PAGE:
• scleroderma
  • pemphigoid
  • pemphigus
  • vasculitis

These wide varieties of autoimmune diseases can cause different symptoms, including rashes, scaly patches, blisters, lesions, and fatigue. 

Underlying illness

Meningitis is a serious condition and is due to an inflammation of the meninges (membranes covering the spinal cord and brain). There are many symptoms which can appear in any order, but in the early stage, there might be the development of rashes. The rash typically begins as small, red pinpricks before rapidly spreading and transforming into red or purple blotches. When you press the side of a clear glass firmly against the skin, it does not fade. On dark skin, the rash may be more difficult to see. 

Sun exposure

Photoageing refers to skin damage caused by prolonged exposure to sunlight. UV rays cause fine and coarse wrinkles, irregular pigmentation, large freckle-like spots known as lentigines, a yellowish complexion, and a leathery, rough skin texture. People who spend a lot of time in the sun are more likely to develop pre-cancerous growths and skin cancers like squamous cell carcinoma, basal cell carcinoma, and malignant melanoma. Moles are common skin cancer symptoms.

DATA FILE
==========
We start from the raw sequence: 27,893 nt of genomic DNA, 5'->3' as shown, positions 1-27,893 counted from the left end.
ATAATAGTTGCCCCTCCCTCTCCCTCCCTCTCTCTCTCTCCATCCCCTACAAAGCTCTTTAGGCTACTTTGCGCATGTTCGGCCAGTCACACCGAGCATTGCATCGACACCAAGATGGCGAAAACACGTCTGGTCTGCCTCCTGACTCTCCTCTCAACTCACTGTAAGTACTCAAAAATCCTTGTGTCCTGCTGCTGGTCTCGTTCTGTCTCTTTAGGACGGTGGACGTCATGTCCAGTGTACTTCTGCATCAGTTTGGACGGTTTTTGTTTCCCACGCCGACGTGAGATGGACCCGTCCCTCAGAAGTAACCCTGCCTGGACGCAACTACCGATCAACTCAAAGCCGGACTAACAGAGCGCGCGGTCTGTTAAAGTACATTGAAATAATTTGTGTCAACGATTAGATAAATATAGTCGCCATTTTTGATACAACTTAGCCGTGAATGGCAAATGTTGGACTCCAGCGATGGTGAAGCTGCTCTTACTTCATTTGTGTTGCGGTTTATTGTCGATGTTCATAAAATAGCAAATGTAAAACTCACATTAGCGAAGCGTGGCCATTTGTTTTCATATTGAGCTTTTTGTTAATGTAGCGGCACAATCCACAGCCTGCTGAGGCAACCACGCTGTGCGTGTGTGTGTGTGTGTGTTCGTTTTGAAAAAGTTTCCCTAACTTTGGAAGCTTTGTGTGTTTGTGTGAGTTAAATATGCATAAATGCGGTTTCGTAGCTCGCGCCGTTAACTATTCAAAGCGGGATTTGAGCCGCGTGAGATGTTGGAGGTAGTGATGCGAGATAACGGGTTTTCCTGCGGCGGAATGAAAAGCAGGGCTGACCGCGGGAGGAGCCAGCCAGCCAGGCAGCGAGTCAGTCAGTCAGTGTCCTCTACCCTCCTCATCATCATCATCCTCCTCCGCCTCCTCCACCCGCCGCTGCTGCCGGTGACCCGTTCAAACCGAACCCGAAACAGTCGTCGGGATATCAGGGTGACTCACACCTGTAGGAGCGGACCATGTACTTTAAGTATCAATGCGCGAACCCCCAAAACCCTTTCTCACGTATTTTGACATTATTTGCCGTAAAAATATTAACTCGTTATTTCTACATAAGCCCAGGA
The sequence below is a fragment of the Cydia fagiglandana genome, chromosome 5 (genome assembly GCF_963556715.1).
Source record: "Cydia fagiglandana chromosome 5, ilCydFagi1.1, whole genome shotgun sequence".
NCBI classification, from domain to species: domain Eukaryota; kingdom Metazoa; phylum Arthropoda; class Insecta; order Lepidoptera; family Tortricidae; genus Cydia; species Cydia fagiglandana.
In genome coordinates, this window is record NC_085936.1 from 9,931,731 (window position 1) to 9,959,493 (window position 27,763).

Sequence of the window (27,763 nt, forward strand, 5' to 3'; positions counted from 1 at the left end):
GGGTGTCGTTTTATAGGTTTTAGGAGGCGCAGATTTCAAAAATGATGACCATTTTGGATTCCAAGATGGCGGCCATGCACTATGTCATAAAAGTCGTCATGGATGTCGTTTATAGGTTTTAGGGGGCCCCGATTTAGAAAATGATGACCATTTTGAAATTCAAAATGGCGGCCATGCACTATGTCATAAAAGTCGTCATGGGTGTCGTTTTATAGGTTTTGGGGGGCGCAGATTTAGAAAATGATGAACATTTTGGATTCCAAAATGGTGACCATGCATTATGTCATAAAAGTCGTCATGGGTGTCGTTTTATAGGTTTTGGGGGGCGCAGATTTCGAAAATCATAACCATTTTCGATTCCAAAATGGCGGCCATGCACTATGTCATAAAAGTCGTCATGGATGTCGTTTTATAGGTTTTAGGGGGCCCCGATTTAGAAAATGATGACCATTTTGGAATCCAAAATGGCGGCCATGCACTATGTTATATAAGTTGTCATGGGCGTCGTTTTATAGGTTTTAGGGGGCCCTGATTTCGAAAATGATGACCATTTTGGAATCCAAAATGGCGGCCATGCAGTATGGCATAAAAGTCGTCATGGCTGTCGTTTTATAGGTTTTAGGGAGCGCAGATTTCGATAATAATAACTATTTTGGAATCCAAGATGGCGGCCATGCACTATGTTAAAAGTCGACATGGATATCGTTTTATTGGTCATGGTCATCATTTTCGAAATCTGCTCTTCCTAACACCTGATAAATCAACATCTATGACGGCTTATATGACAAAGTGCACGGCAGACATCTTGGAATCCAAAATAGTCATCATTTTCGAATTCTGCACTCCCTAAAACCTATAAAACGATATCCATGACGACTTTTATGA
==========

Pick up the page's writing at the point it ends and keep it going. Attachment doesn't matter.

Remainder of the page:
Exposure to certain chemicals

Some chemicals can enter the body through the skin and cause damage to specific organs or groups of organs. Absorption of workplace chemicals through the skin can result in diseases and disorders such as occupational skin diseases. They can take various forms, such as irritant contact dermatitis or allergic contact dermatitis, skin cancer, infections, skin abrasions, and other skin conditions. Irritant contact dermatitis is caused by a chemical that directly damages and inflames the skin. Whereas allergic contact dermatitis occurs when a chemical absorbed by the skin triggers an allergic reaction in the body's immune system. The symptoms of chemically induced dermatitis are similar to contact dermatitis.